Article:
People often ask me what my favourite spirit is – a question which, like asking my favourite bar or favourite film, I find almost impossible to answer. Picking just one out of so many possibilities seems so terribly limiting, and whenever I do settle on just one I invariably change my mind within a few minutes. I would be useless on desert island discs, or indeed the unlikely-to-be-made booze equivalent.
With that said, I do have a particular fondness for gin and rye, two very different spirits that between them form the base of the vast majority of my favourite cocktails. Amazingly, just two years ago I had never even tried rye – here in England American whiskeys beyond Jack Daniel’s and a few Bourbons like Woodford Reserve and Bulleit are very scarce, and most people think of Canadian Club when you mention rye. Since moving to London and buying my first bottle of Rittenhouse Bonded though, I have totally fallen for Bourbon’s older, tougher brother.
Despite its rarity here I have – thanks to a few great shops, internet shopping and a few trips to the US – slowly built up a collection of some really delicious examples of rye whiskey. After recently adding the brand new The Bitter Truth rye to my alcohol cabinet I realised while I’ve enjoyed them all individually in Old Fashioneds, Manhattans and on their own, I’ve never sat down and compared them directly against each other.
That’s right! It’s time for another Oh Gosh! comparison series…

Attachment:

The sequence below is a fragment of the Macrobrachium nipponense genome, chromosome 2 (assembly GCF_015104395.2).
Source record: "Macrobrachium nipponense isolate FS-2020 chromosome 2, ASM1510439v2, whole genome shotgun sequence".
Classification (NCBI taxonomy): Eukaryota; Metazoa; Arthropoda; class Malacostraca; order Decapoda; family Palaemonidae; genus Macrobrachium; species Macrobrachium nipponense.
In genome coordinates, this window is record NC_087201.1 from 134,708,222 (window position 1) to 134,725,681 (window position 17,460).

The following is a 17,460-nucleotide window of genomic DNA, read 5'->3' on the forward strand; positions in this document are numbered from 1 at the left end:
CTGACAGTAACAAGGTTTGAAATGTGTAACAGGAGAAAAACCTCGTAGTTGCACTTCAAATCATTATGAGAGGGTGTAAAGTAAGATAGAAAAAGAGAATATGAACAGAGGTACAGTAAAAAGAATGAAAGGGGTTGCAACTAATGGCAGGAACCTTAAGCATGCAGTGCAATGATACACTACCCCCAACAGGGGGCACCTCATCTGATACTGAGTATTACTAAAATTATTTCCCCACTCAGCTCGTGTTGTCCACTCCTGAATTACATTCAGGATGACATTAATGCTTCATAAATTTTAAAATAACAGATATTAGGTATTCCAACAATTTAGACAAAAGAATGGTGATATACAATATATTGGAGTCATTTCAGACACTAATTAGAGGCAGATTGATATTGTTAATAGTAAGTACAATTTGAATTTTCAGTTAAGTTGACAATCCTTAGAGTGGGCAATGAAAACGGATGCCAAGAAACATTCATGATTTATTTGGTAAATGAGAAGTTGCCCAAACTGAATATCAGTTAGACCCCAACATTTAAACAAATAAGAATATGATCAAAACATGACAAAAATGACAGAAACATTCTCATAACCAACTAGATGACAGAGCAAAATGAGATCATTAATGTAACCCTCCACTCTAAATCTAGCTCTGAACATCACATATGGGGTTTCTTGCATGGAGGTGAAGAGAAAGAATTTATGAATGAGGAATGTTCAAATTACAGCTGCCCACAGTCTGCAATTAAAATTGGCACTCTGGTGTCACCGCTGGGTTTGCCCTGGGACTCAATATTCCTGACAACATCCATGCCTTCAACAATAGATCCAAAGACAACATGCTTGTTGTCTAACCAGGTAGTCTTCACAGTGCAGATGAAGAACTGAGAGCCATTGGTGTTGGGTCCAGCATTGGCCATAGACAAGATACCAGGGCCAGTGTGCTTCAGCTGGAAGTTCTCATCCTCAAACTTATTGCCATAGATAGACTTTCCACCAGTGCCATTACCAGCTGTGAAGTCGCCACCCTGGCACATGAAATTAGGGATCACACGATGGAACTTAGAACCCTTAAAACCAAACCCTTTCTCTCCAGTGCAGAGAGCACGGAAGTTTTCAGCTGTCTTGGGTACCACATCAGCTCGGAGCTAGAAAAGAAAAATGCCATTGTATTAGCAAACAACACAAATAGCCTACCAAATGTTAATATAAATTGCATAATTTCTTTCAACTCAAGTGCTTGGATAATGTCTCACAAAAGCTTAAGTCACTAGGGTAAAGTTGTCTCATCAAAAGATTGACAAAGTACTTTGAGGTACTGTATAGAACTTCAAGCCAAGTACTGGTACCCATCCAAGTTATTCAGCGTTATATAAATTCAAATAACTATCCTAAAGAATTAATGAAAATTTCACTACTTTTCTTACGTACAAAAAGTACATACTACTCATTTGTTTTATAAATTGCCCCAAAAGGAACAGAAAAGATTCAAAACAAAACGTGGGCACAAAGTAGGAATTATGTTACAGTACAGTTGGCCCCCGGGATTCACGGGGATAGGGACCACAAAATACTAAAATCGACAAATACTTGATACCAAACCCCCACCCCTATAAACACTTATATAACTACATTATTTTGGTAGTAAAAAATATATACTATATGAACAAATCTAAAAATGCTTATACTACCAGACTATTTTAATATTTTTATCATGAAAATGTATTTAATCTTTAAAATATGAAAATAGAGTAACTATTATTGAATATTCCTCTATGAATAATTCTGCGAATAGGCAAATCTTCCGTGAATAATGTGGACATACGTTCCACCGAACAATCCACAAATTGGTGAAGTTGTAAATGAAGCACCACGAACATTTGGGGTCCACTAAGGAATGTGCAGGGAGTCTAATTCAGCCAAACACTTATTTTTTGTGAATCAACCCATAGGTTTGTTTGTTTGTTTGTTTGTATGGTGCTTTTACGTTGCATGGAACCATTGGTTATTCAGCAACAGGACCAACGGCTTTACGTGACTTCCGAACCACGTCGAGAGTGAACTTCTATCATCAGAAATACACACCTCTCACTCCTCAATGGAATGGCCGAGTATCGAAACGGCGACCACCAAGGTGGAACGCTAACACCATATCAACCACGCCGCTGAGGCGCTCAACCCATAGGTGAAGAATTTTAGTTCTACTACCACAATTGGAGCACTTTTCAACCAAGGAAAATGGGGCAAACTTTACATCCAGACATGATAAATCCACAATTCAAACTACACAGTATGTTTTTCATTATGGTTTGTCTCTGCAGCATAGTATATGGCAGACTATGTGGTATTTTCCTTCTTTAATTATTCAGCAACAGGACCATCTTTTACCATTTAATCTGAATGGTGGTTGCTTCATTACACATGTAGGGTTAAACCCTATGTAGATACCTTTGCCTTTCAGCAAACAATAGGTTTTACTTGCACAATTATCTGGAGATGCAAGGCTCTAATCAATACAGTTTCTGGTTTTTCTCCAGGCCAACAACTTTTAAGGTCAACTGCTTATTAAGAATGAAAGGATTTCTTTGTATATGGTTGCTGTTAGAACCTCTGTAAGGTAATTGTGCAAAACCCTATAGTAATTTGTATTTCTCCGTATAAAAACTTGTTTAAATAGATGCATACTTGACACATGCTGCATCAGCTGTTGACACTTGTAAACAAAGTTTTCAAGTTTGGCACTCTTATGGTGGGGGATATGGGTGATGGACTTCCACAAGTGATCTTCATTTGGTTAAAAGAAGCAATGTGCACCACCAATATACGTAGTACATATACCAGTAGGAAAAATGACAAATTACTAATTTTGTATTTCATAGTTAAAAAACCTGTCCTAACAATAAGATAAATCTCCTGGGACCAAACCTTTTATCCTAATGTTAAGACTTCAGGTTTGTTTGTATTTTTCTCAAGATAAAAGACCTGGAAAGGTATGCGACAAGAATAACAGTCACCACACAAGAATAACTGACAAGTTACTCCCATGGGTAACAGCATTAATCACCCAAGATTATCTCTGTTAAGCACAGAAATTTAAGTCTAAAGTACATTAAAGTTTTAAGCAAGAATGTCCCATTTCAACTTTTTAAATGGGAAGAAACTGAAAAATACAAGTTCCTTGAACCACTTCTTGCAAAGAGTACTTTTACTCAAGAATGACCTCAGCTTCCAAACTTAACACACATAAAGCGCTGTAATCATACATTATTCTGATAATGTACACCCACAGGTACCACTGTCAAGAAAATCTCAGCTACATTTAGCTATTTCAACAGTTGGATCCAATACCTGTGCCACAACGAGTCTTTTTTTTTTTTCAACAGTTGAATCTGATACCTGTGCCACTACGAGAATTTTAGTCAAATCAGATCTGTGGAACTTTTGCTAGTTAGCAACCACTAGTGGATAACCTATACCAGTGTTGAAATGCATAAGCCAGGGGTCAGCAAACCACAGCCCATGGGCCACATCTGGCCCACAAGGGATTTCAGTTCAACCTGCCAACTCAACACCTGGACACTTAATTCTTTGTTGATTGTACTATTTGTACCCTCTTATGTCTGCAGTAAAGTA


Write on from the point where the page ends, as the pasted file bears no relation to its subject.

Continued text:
Why oh rye? Premium ryes put to the test.
Over the next week I will be comparing the following nine rye whiskeys:
- Black Maple Hill 23 year old
- Red Hook Rye (Barrel #4)
- Rittenhouse 21 year old
- Sazerac 18 year old
- The Bitter Truth 24 year old
- Thomas H. Handy Sazerac (2006 bottling)
- Thomas H. Handy Sazerac (2008 bottling)
- Vintage 21 year old
- Vintage 23 year old
I’ve chosen to concentrate on the more heavily aged, “premium” ryes (Thomas H. Handy is the exception here, being around six years old) as these are the ones I most enjoy sipping on their own or enjoying in an Old Fashioned on special occasions. However a roundup of the cheaper ryes that are more appropriate for everyday mixing will follow later next month.
The nine ryes will be tasted together in three rounds – neat, with ice and also watered down to 80 proof, a stage which should help even things out between whiskeys varying between just 90 proof and a whacking great 138.4 proof. I have also been trying them all, rather more subjectively, in a mixture of Old Fashioneds and Manhattans over the past few weeks in an attempt, which the first few paragraphs of this post make clear is utterly futile, to find my favourite rye for indulgent cocktails.
Check back tomorrow for the first reviews of the comparison, looking at Black Maple Hill 23 year old and Rittenhouse 21 year old.
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